Studies in this week’s Hutchins Roundup find that real after-tax interest rates are not unusually low, import prices exacerbate inequality, and more.
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The perception that interest rates have been unusually low is pervasive. However, Daniel Feenberg of the National Bureau of Economic Research and Clinton Tepper and Ivo Welch of UCLA note that existing research on interest rates ignore tax policies, which matter when assessing whether rates are low or high. Because investors must pay taxes on nominal (that is, before inflation) interest returns, changing tax policies affect the level of real returns. The authors adjust real interest rates from 1950-2016 to account for federal taxes policies and inflation, and show that real interest rates post-crisis have not been unusually low. Long-term Treasury bonds have been no less attractive for taxable investors in 2016 (with a 1.0 percent post-tax real return) than they were in 2006 (0.5 percent), 1976 (–1.7 percent), 1966 (0.9 percent), and 1956 (0.8 percent), they find.
Using supplier-level trade data and information on consumer buying patterns from the Consumer Expenditure Survey, Colin J. Hottman and Ryan Monarch of the Federal Reserve Board examine how changes in import prices from 1998 to 2014 affected the cost of living of different income groups in the United States. They find that the goods consumed by lower-income households experienced the highest inflation, and goods consumed by higher-income households the least, suggesting that imports are exacerbating inequality. For example, the lowest income decile experienced import price inflation of about 24 percent from 1998 to 2014, or about 1.3 percent per year, while the ninth income decile saw import price inflation of only 15 percent over that time period, or about 0.9 percent per year.
Inflation targeting reduces the variance in professional inflation forecasts, but only in countries with initially low transparency levels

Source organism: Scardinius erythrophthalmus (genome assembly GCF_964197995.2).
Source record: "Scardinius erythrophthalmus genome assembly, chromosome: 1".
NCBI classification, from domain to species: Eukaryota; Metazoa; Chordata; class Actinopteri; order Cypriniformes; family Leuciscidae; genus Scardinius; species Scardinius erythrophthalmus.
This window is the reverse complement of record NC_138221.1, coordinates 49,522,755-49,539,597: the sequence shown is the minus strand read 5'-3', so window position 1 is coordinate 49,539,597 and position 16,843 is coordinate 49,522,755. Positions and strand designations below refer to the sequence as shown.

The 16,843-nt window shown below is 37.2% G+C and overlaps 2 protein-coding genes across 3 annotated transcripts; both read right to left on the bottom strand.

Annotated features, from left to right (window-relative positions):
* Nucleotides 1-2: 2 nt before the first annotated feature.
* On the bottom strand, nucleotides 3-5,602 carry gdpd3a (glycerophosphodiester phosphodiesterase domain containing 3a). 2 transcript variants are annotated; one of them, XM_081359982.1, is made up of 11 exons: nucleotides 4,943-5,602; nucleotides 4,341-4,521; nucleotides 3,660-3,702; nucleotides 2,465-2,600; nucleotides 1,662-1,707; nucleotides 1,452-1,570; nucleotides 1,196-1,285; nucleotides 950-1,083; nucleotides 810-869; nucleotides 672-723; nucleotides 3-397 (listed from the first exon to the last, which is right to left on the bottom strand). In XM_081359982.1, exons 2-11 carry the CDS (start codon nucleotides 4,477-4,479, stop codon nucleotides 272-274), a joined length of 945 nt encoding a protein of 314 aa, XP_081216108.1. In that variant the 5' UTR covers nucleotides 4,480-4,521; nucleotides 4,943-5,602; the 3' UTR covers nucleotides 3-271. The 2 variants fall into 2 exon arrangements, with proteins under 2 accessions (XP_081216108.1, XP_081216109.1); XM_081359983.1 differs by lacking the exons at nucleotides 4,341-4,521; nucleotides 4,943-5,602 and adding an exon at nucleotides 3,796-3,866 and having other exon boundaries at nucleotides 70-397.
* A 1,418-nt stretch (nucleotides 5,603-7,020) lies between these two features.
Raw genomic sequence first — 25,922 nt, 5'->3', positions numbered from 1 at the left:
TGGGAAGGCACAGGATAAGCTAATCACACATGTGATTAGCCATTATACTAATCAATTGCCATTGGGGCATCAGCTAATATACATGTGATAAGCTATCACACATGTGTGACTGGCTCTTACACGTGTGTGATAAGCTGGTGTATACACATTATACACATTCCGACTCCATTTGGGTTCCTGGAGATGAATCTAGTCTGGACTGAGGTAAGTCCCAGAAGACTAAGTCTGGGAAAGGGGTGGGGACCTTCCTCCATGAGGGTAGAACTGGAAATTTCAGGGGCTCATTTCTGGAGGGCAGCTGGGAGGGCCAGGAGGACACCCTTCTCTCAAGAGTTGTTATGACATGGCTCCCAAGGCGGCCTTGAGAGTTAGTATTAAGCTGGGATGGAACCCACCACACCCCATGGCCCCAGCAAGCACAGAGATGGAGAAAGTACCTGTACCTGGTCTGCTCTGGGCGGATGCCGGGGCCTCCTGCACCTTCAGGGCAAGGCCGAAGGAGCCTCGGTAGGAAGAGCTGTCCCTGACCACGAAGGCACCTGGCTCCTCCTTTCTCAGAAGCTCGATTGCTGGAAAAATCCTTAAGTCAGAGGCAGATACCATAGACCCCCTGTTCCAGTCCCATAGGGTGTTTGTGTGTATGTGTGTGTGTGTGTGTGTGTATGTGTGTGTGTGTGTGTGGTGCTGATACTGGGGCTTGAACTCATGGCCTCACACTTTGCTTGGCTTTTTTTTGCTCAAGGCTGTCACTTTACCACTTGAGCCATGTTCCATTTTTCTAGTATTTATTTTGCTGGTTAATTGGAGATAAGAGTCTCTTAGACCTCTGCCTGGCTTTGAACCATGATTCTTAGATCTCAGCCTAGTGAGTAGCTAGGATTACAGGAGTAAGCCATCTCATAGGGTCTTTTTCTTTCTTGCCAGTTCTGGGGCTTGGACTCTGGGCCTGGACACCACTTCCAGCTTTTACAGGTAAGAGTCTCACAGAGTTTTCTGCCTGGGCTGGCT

How effective are central bank transparency and inflation targeting at anchoring inflation expectations? Using survey data from professional forecasters spanning 44 countries from 1989 to 2016, Steve Brito, Yan Carriere-Swallow, and Bertrand Gruss of the IMF find that increased central bank transparency and the adoption of inflation targeting regimes reduces disagreement in inflation forecasts—but only in developing countries. Further, the benefits of adopting inflation targeting are entirely explained by the increased transparency they bring; adopting inflation targeting without increases in transparency has no effect on forecast disagreement. The fact that developing countries tend to adopt inflation targeting from a much lower initial level of central bank transparency may explain why they benefit more from it than advanced economies do, the authors conclude.
Chart of the week: Average home prices for large cities are back to 2007 levels
Quote of the week:
Question: Are changes in technology yielding structurally lower inflation? “[I]t’s unusual for me to talk to a business leader who tells me that he or she has pricing power in their business, including some that told me they had pricing power two years ago. And they don’t have pricing power now,” says Robert Kaplan, president of the Federal Reserve Bank of Dallas.
“So the way they’re dealing with it is they’re saying we’ve got to invest more in technology to be more efficient, to maintain margins. And the second way they’re dealing with it is merger activity. And this is why, in my opinion, you’re seeing the record level of merger activity. It’s not an accident. It’s companies are looking for more scale in order to maintain margins, to absorb lots of overhead costs, but particularly to absorb the scale of spending they need to put into technology. And so the impact is, yes, it is having a negative impact on pricing power. And consumers are getting more and more and more sophisticated.”